Friday, October 12, 2012

An Interview with Justice Scalia

The Law Angeles Review of Books has published an interview with Justice Antonin Scalia. The interview focuses on his recent book Reading the Law (with Bryan Garner), which focuses on his interpretation of textualism. Readers might be interested in his view of the Ninth Amendment. The amendment reads:“The enumeration in the Constitution, of certain rights, shall not be construed to deny or disparage others retained by the people.” Here is the Justice’s view:

[A judge] should apply the Ninth Amendment as it is written. And I apply it rigorously; I do not deny or disparage the existence of other rights in the sense of natural rights. That’s what the framers meant by that. Just because we’ve listed some rights of the people here doesn’t mean that we don’t believe that people have other rights. And if you try to take them away, we will revolt. And a revolt will be justified. It was the framers’ expression of their belief in natural law. But they did not put it in the charge of the courts to enforce.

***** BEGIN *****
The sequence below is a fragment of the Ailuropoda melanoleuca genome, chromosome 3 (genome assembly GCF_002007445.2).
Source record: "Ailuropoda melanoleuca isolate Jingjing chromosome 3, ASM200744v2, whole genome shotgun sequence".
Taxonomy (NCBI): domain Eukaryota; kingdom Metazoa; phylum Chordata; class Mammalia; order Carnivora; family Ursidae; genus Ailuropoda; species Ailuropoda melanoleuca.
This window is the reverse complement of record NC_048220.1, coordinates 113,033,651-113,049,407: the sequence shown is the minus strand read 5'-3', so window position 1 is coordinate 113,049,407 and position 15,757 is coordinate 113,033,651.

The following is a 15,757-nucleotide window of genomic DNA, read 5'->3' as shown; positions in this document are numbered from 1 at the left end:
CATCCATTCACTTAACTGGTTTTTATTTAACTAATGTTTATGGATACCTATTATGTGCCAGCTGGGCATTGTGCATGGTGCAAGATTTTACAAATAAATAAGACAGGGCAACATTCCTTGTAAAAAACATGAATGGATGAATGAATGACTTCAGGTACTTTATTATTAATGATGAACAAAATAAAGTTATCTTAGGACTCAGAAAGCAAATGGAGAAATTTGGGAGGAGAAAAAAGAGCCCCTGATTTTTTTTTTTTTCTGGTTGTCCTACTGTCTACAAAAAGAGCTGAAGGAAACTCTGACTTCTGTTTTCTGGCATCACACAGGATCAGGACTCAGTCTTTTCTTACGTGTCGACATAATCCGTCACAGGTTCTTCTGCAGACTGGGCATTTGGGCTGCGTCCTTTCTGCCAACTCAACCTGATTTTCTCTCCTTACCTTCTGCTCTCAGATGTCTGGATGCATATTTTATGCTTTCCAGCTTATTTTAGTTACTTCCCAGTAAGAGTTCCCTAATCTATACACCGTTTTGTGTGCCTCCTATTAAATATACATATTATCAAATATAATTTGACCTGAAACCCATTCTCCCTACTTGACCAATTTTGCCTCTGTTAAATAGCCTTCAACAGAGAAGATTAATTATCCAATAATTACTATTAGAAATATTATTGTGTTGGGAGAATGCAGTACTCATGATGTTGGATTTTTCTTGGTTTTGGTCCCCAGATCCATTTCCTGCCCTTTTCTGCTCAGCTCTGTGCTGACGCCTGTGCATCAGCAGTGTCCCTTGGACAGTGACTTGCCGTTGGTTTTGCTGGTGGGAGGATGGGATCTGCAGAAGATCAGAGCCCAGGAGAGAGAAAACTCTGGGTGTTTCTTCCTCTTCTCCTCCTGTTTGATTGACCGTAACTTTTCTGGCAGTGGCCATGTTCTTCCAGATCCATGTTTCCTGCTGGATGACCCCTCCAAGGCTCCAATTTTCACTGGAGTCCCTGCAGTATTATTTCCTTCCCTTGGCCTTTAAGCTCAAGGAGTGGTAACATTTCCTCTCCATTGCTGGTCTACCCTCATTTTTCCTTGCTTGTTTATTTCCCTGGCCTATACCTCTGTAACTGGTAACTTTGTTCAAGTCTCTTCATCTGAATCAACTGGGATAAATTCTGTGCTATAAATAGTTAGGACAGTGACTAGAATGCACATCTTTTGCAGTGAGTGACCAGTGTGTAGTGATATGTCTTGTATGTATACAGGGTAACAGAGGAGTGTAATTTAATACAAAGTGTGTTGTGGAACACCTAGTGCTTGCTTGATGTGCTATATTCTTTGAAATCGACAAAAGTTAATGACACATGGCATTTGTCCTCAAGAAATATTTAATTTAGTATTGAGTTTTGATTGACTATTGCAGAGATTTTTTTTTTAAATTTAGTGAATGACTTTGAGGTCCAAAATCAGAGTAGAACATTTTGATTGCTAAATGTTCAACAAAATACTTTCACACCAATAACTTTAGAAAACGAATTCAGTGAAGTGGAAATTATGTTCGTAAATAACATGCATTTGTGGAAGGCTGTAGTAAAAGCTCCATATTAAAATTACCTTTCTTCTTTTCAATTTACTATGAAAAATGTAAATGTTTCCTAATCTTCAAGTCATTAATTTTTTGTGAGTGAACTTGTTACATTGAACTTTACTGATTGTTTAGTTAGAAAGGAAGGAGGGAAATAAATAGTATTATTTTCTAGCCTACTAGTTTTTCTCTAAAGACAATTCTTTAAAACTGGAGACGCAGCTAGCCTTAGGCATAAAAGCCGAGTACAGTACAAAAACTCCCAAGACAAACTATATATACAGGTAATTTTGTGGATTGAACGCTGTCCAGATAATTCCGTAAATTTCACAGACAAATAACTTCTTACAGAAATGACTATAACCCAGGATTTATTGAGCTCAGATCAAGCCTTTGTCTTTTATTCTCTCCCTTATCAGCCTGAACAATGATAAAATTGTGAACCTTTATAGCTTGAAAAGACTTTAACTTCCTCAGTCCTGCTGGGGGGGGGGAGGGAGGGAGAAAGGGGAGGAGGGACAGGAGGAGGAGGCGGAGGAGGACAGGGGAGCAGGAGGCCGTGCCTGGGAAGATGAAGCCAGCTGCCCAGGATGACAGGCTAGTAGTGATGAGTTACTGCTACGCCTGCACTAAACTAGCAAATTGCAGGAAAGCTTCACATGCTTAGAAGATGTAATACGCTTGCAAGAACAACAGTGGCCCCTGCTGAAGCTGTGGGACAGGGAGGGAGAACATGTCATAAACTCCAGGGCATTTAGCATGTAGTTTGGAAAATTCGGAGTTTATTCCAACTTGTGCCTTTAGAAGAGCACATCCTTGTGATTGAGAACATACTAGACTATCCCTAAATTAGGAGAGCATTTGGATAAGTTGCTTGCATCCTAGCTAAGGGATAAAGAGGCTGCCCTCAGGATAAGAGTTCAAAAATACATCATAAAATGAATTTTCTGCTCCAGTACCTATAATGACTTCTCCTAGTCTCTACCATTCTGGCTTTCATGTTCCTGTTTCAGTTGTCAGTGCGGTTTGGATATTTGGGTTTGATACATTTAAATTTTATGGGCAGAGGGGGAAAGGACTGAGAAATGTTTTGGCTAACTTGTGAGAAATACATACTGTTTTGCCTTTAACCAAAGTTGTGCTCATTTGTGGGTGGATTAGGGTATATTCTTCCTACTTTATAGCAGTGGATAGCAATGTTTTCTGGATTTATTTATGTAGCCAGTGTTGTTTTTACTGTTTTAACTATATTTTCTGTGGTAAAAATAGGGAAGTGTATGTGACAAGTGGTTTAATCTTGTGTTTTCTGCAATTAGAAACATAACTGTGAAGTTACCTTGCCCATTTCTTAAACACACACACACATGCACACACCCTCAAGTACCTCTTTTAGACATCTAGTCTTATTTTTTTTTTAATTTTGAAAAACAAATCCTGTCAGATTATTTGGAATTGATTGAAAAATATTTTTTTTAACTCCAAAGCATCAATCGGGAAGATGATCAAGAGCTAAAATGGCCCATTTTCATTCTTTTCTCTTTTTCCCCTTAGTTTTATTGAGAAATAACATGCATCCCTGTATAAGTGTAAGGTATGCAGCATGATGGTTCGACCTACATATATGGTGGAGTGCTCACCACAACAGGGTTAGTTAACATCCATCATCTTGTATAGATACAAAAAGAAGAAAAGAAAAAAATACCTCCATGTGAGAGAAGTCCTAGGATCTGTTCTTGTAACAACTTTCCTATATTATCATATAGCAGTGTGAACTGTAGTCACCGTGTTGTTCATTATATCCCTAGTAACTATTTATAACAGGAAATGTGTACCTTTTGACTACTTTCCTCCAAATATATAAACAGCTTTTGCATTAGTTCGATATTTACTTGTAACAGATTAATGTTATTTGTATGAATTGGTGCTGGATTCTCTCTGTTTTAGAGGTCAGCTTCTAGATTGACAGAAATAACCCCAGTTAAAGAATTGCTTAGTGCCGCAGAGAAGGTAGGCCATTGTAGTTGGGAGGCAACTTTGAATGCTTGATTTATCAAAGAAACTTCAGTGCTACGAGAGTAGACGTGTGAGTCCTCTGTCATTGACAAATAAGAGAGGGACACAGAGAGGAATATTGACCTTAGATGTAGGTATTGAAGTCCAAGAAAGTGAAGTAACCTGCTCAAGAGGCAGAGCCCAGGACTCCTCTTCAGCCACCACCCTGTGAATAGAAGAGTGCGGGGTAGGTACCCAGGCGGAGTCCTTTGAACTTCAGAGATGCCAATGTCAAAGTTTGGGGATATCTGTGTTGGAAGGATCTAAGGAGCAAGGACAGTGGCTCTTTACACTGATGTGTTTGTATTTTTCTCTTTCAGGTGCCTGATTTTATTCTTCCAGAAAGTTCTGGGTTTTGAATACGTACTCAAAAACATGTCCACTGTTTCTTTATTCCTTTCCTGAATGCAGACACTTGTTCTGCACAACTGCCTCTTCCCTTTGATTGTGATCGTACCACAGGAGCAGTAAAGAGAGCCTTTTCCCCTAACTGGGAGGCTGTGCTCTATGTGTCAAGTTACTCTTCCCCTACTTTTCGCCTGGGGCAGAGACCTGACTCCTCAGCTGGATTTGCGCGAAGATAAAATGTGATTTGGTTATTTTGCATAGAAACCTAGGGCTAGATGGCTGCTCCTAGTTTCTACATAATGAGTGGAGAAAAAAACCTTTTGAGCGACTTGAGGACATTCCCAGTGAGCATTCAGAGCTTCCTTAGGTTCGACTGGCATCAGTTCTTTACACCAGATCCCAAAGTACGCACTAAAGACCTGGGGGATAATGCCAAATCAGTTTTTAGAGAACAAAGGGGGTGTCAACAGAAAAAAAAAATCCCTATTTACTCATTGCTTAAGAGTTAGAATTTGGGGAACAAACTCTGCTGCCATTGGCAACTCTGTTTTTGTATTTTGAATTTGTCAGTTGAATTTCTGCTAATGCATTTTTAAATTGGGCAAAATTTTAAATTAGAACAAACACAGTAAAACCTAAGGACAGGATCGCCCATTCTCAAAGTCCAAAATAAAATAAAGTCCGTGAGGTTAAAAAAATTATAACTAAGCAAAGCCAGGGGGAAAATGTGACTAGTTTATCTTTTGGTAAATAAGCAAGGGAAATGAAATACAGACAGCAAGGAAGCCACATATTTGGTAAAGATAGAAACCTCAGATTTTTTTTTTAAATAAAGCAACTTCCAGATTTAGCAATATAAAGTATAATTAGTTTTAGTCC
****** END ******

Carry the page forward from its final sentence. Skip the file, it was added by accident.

Look, when I was in law school, if you had asked me what the Ninth Amendment was and my life depended upon it, I would be dead! Nobody ever used the Ninth Amendment for anything. Now, since those who have been using substantive due process have finally acknowledged that it’s a contradiction in terms, it’s silliness, it’s converting a procedural guarantee into a substantive guarantee, they abandon that and they want to jump over to various other devices to enable the courts to do what the courts would like to do. One of those devices is the Ninth Amendment. But that’s not what the framers meant by it. All they meant by it was: I do not deny or disparage the right to abortion, for example. I know that it’s not one of the rights protected by the Bill of Rights but I don’t deny or disparage it. If people want to argue there is a natural right of a woman to have an abortion, that’s fine. The mere fact that its not included in the Bill of Rights doesn’t mean that it doesn’t exist. But just don’t ask me to enforce it.


| Permalink


Post a comment